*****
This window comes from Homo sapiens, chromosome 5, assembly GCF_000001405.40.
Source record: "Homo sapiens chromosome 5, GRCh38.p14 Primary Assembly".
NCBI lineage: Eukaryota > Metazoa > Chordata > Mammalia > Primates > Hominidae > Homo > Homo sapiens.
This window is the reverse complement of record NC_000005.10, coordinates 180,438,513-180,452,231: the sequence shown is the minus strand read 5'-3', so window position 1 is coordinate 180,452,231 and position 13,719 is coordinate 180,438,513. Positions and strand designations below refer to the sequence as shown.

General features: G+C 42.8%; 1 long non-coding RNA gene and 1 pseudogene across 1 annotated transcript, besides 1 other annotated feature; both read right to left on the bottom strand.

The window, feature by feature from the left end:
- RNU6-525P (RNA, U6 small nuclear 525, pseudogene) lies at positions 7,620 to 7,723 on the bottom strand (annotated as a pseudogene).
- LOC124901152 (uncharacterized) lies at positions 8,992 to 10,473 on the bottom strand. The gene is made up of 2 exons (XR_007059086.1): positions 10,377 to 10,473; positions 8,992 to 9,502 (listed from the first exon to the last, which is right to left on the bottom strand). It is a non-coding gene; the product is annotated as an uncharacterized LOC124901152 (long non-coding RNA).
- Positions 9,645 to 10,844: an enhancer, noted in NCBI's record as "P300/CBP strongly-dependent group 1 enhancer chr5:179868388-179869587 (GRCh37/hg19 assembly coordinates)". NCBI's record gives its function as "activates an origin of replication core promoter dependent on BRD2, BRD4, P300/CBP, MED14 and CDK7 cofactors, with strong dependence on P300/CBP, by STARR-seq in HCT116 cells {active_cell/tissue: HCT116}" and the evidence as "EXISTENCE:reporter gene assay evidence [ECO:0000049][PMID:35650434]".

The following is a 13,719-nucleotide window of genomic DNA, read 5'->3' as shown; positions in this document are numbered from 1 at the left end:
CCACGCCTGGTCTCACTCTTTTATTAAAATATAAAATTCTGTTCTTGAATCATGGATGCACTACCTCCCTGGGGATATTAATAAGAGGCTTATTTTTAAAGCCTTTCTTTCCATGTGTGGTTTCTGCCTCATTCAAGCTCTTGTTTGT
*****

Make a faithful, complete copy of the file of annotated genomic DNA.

This window comes from Homo sapiens, chromosome 5, assembly GCF_000001405.40.
Source record: "Homo sapiens chromosome 5, GRCh38.p14 Primary Assembly".
NCBI lineage: Eukaryota > Metazoa > Chordata > Mammalia > Primates > Hominidae > Homo > Homo sapiens.
This window is the reverse complement of record NC_000005.10, coordinates 180,438,513-180,452,231: the sequence shown is the minus strand read 5'-3', so window position 1 is coordinate 180,452,231 and position 13,719 is coordinate 180,438,513. Positions and strand designations below refer to the sequence as shown.

General features: G+C 42.8%; 1 long non-coding RNA gene and 1 pseudogene across 1 annotated transcript, besides 1 other annotated feature; both read right to left on the bottom strand.

The window, feature by feature from the left end:
- RNU6-525P (RNA, U6 small nuclear 525, pseudogene) lies at positions 7,620 to 7,723 on the bottom strand (annotated as a pseudogene).
- LOC124901152 (uncharacterized) lies at positions 8,992 to 10,473 on the bottom strand. The gene is made up of 2 exons (XR_007059086.1): positions 10,377 to 10,473; positions 8,992 to 9,502 (listed from the first exon to the last, which is right to left on the bottom strand). It is a non-coding gene; the product is annotated as an uncharacterized LOC124901152 (long non-coding RNA).
- Positions 9,645 to 10,844: an enhancer, noted in NCBI's record as "P300/CBP strongly-dependent group 1 enhancer chr5:179868388-179869587 (GRCh37/hg19 assembly coordinates)". NCBI's record gives its function as "activates an origin of replication core promoter dependent on BRD2, BRD4, P300/CBP, MED14 and CDK7 cofactors, with strong dependence on P300/CBP, by STARR-seq in HCT116 cells {active_cell/tissue: HCT116}" and the evidence as "EXISTENCE:reporter gene assay evidence [ECO:0000049][PMID:35650434]".

The following is a 13,719-nucleotide window of genomic DNA, read 5'->3' as shown; positions in this document are numbered from 1 at the left end:
CCACGCCTGGTCTCACTCTTTTATTAAAATATAAAATTCTGTTCTTGAATCATGGATGCACTACCTCCCTGGGGATATTAATAAGAGGCTTATTTTTAAAGCCTTTCTTTCCATGTGTGGTTTCTGCCTCATTCAAGCTCTTGTTTGT